Photo above: The Robert Smalls House at 511 Prince Street in Beaufort is where Congressman Robert Smalls (1839-1915) began his life in slavery and where, after emancipation, he returned to purchase the house and live out his days.
By Bill Rauch
Budget negotiations are in full swing in Washington now for the last budget over which the Obama Administration will preside. And there is silence in Washington once again about the National Park Service’s proposed Reconstruction Trail here in Beaufort County.
Throughout the Obama Administration it has seemed that, as politicians like to say, “The stars are lined up” for bringing this modest proposal to fruition. Mayor Billy Keyserling working with Congressman James Clyburn and others seemed to be just the group to get for the city and county a National Park Service designation that would put a federally-funded plaque in front of The Robert Smalls House on Prince Street and in front of the Arsenal on Craven Street in Beaufort, another couple of plaques at The Penn Center and The Emancipation Oak on St. Helena Island, a plaque at the other Emancipation Oak on the Naval Hospital grounds in Port Royal, a similar designation at the site of the freed slaves community known as Mitchelville on Hilton Head Island, and at several other nearby places.
All these places, each significant in U.S. History during the years immediately following the Civil War, would then be gathered into a “trail” about which a brochure would be written and distributed by the National Parks Service. This simple mechanism would help bring tourists to the area to enjoy Beaufort’s restaurants and maybe even overnight in Beaufort’s hotel rooms that now fill up only two nights a week for graduations at Parris Island.
But the initiative seems to have run completely out of steam.
That it has is, of course, good news to some – like the Sons of Confederate Veterans whose representatives have lobbied effectively against the effort. But it is not good news to Beaufort’s business community. And it should be an embarrassment to elected officials who, in the name of business development, continue to spend hundreds of thousands of locally-raised tax dollars each year to support and promote Beaufort’s (NO) Commerce Park that they seem unaware is located in the heart of the AICUZ at the end of MCAS Beaufort’s main runway where the roar of F-35s climbing to 1000 ft. is deafening. There is a water tower painted in orange squares that stands next to the park’s entrance sign. Prospective tenants will inevitably be curious about military aircraft and they will soon learn that the Navy has said in its most recent Environmental Impact Statement that F-35 flights at MCAS Beaufort are expected to quadruple in the next few years.
But I digress…
Beaufort’s Reconstruction Trail had an auspicious beginning in 2000 in the waning days of the Clinton Administration. Then-Interior Secretary Bruce Babbitt (Interior has oversight over the Parks Service) was seated next to Columbia University history professor Eric Foner at a White House dinner. A dozen years before, in 1988, Foner had brought out the big book on the Reconstruction period. According to Babbitt, he turned to Foner at the dinner and said, “You know professor, the Parks Service has parks, sites and trails all over the country that celebrate every twist and turn in American history, but there is none for the Reconstruction era. If the Parks Service were to designate such a site, where should it be?”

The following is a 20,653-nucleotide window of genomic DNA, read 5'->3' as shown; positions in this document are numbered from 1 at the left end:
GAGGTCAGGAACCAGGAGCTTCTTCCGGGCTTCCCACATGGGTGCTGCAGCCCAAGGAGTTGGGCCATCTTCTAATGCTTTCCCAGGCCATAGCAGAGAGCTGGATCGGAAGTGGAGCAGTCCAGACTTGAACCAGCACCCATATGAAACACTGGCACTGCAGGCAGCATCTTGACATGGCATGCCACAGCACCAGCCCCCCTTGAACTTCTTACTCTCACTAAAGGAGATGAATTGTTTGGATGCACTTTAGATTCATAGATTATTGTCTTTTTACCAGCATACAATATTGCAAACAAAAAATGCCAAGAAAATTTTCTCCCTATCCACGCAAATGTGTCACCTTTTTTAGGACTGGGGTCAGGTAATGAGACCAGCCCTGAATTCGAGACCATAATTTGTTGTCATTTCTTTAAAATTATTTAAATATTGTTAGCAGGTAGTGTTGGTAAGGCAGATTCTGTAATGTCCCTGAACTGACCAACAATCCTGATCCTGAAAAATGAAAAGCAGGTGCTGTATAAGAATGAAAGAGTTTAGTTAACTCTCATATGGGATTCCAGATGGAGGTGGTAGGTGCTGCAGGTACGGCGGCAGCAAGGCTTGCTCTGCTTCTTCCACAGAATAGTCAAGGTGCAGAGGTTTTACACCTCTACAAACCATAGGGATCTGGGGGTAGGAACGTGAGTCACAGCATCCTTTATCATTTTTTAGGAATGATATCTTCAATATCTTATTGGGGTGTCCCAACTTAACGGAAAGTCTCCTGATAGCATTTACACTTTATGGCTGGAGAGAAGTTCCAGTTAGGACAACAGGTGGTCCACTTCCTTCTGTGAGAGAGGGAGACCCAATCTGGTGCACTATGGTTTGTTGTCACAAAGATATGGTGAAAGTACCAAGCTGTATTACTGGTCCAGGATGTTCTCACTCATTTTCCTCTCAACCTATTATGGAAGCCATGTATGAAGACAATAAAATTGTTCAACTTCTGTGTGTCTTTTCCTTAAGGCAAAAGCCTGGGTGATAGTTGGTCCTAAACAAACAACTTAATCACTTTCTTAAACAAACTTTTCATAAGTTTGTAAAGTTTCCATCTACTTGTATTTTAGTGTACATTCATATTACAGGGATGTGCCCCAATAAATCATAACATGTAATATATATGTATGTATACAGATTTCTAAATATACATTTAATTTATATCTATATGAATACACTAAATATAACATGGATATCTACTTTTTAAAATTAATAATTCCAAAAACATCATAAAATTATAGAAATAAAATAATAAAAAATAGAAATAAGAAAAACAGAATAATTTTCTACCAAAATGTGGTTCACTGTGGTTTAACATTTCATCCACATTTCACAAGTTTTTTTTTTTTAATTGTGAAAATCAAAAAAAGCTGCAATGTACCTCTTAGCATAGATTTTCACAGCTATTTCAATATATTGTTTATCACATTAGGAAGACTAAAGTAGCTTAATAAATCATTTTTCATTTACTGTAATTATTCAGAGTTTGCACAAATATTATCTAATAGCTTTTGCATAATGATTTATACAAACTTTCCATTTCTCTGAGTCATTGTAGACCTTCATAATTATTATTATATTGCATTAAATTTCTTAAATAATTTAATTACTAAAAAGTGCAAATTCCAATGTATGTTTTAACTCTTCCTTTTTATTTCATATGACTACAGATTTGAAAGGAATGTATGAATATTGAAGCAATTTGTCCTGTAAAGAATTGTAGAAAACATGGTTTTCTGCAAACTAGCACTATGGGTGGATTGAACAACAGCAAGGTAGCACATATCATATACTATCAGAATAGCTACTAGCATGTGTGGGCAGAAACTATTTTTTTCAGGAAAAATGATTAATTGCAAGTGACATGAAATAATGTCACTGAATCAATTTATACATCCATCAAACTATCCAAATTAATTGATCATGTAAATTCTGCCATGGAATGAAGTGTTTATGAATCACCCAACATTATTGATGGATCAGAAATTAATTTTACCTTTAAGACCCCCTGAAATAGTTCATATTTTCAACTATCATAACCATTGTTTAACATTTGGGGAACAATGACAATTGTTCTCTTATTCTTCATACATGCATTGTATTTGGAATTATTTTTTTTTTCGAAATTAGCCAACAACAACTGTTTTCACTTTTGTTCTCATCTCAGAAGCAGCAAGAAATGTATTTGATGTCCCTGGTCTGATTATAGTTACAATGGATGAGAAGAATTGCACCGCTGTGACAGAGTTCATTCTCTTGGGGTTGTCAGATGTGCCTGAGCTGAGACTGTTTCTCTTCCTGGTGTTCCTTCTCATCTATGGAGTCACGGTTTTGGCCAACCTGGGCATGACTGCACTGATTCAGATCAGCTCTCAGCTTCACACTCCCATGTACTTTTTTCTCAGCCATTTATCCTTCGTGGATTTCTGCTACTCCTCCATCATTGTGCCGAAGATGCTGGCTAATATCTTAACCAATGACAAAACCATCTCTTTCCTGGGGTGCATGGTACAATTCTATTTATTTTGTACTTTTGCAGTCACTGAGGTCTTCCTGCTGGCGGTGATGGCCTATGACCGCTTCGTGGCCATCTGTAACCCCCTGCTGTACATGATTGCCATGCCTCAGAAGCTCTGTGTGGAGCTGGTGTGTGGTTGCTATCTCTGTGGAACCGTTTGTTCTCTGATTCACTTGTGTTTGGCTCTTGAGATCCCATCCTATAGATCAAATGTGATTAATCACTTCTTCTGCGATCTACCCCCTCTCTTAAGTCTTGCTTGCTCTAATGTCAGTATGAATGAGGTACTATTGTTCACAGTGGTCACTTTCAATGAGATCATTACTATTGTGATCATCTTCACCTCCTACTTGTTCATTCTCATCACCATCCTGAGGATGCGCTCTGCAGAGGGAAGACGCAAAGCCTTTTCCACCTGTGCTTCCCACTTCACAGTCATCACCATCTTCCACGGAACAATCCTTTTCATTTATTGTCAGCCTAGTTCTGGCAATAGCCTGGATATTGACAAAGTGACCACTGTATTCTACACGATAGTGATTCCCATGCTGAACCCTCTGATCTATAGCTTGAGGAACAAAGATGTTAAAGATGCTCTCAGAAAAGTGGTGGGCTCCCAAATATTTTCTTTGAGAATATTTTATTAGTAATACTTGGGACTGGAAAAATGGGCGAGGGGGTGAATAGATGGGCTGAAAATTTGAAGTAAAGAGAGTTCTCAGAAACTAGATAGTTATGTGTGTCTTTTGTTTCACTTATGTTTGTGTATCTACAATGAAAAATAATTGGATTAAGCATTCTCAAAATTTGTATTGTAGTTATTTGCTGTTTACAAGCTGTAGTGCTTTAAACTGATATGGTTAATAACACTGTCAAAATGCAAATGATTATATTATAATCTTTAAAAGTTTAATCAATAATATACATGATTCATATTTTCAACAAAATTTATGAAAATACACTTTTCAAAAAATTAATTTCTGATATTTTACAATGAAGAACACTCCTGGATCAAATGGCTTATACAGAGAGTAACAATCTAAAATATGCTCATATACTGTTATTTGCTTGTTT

And without missing a beat the nation’s foremost historian of 19th century America replied, “Beaufort, South Carolina, the site of the Port Royal Experiment.”
In the weeks following that dinner Secretary Babbitt organized for himself and key Parks personnel from the National Parks Service office in Atlanta a tour of the significant Reconstruction era sites in Beaufort County. As the newly elected the Mayor of the City of Beaufort, I went on the tour, which is where I heard firsthand Secretary Babbitt’s story of the proposal’s conception.
There was excitement in Beaufort’s business community about the Reconstruction Trail then, but Secretary Babbitt had wisely cautioned, “There is not time for us to do this now. It must be the next administration.” And the next administration was of course two terms of highly-partisan George W. Bush who meticulously closed out Congressman Clyburn and the other Democrats.
But that was then. What of the Obama Administration and President Obama’s famous and real friendship with his long-time ally, Congressman Clyburn the primary sponsor of the Gullah-Geechee Corridor? With Beaufort Mayor Billy Keyserling doing “the ask” couldn’t this group find the money in the $3.8 trillion dollar Federal budget for a handful of plaques and a brochure?
Okay, so maybe it’s time to get real and try another approach. Could the Beaufort County Council maybe ask the Beaufort County Preservation Review Board to seek a Beaufort County Accommodations Tax grant to hire as a consultant a preservation historian to identify the appropriate Beaufort County Reconstruction era sites and assemble a draft brochure that describes their significance? The consultant could maybe even put in some driving directions to help visitors find their way up the trail. Then next year maybe they can put in another proposal to buy and put up the plaques and print up and distribute the brochures. By that time maybe the city will be on board and they can go to their A-Tax committee to get a few dollars to promote the trail and sell some meals and hotel rooms.
After 16 years of waiting for Uncle Sam to do it for us, let’s just do it ourselves. It’s not like it’s such a tough job that it needs Seal Team Six.
County A-Tax grant applications, according to Beaufort County’s website, are due in September so there’s still plenty of time to get something going here don’t you think?